The majority of the European companies with registered children’s rights controversies are in industries that directly service consumers such as apparel, and food producers. These are also industries that are more often in the media spotligt than other industries, especially on the issue of child labour in for example cotton, cocoa, palm oil and manufacturing.

One possible explanation for the overrepresentation by both European and Food, Beverage & Personal Care companies could be a mixture of exposure to a high impact issue such as child labour through their supply chains and, media and NGOs focusing their reporting on issues and countries where there is already a public debate and scrutiny.

 

[1] Please note that in 2020, there was a change in industry/sector classification. Here, the 2019 industries have been translated to the 2020 sectors.

[2] Travel & Leisure and Oil, Gas & Utilities companies have no registered children’s rights controversies in the last three years.

[3] International Labour Office (ILO), Global estimates of child labour: Results and trends, 2012-2016, Geneva, 2017

Graph 4a: Global study – Food, Beverage & Personal Care and Europe with largest share of registered children’s rights’ controversies

Graph 4b: Southeast Asia study – Food, Beverage & Personal Care with largest share of registered severe human rights controversies

Reporting on children’s rights driven by external pressure?

The findings presented here could, at first, seem counterintuitive: companies that report on being engaged in children’s rights in different ways, should be less involved in controversies around issues such as these, right? Not necessarily so, especially as the benchmark captures the companies’ own reporting on children’s rights, rather than their actual impact – which is beyond the scope of a benchmark to assess.

One possible explanation for this correlation could be that the benchmark score, i.e. the degree of reporting on an issue, is an effect of external pressure. Many of the registered controversies go back several years (see About Sustainalytics Controversies Research above). The lag between the reported controversy and the collection of information for the benchmark, points to that companies involved in controversies reported by media or NGOs, themselves address these issues in subsequent reporting as part of a strategy to show that they are working on it and improving.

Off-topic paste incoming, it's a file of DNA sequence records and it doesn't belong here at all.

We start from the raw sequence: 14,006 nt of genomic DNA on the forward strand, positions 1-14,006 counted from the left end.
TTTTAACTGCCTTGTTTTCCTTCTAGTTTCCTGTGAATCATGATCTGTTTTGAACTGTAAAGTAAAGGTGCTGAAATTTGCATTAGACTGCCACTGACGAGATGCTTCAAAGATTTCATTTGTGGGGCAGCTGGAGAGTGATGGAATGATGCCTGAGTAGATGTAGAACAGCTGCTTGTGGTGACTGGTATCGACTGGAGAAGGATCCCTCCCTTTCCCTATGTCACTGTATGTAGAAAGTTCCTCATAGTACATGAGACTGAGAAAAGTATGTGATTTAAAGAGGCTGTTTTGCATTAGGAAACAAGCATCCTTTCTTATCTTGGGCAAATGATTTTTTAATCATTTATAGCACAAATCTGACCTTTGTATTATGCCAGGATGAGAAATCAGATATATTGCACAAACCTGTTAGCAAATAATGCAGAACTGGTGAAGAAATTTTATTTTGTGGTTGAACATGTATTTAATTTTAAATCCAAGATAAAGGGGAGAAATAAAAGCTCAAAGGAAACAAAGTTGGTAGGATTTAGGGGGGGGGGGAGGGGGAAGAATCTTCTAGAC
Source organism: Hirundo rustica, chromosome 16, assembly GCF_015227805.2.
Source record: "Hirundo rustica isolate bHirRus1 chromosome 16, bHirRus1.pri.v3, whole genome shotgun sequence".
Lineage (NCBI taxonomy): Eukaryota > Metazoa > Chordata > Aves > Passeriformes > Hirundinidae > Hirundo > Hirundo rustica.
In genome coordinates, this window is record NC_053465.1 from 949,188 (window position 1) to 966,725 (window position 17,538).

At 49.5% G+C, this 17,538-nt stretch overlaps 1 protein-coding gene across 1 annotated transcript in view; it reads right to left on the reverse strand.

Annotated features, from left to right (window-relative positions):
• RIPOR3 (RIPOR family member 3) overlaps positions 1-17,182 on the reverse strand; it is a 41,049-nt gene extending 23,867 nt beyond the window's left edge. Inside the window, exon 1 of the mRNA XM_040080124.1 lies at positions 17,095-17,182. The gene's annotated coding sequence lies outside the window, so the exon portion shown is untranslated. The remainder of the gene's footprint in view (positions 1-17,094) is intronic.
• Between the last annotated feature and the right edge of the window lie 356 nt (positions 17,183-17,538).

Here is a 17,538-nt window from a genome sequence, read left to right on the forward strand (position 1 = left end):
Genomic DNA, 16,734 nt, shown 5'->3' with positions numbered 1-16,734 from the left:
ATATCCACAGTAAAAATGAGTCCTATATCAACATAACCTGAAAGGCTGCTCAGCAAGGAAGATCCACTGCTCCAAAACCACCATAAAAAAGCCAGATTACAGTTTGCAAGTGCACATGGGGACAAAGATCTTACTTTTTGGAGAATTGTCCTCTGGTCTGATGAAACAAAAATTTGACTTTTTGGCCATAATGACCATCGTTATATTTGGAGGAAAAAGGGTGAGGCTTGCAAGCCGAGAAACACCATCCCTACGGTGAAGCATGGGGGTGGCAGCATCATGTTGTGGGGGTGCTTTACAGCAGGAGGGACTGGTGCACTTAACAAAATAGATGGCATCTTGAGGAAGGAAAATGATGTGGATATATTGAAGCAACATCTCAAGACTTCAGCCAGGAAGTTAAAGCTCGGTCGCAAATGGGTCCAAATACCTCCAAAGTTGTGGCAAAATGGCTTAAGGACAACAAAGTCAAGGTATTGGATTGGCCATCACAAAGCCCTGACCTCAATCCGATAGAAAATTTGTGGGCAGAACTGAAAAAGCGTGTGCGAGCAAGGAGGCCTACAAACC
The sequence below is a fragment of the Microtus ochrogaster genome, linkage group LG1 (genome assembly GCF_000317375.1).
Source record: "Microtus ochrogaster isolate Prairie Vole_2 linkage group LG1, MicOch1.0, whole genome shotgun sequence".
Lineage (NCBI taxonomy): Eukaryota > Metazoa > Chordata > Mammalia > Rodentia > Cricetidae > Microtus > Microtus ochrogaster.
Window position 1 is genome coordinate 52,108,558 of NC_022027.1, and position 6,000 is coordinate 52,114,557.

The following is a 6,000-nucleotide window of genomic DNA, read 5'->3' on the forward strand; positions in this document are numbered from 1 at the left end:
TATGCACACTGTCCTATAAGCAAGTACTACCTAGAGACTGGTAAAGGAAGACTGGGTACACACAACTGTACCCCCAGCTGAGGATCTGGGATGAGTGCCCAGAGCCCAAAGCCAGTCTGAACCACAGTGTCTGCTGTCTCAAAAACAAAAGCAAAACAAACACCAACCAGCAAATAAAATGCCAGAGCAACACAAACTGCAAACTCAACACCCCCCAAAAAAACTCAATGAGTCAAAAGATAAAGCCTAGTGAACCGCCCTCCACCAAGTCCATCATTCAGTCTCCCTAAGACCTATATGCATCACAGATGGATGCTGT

In other words, when companies are forced by external pressure such as media attention, they give more consideration to issues that are the focus of this debate, and highlight their remediation efforts in their public reporting.

The benchmark is not able to assess whether the increased reporting it captures is a reflection of an improvement in how the company addresses the issue, or if it – in the worst-case scenario – is simply whitewashing without a behavioural change behind it. However, from interviews with companies that have high benchmark scores, we know that they generally act first and then report, rather than the other way around. This can be interpreted as a precaution: if you’re already under scrutiny, trying to gloss it over without addressing the actual issue could result in for example an even bigger media scandal.

The hypothesis is also supported by previous Global Child Forum research which shows that companies that have been identified as leading when it comes to how they have implemented a children’s rights perspective in their operations, have been (at least partly) pushed towards this by being involved in children’s rights abuse scandals exposed by the media and/or experiencing community pressure around especially child labour.[1]

 

[1] See for example,

About: Sustainalytics Controversies Research

Sustainalytics Controversies Research identifies companies involved in incidents and events that may pose a business or reputation risk due to the potential impact on stakeholders, the environment or the company’s operations, based on the most up-to-date information from a wide range of reliable international and local news and NGO sources.

The categorization of controversy events is based on three factors: level of impact; level of risk posed to the company; robustness of company response. Sustainalytics collects this information on an ongoing basis, screening 60,000 media and NGO sources as well as  analyzing company disclosures, publicly available information and by evaluating feedback on action taken from companies themselves.

Once a controversy has been registered, it remains in the Sustainalytics database for three years, and if at that point the issue is deemed to have been resolved, the controversy is deleted from the records (otherwise it stays until considered resolved).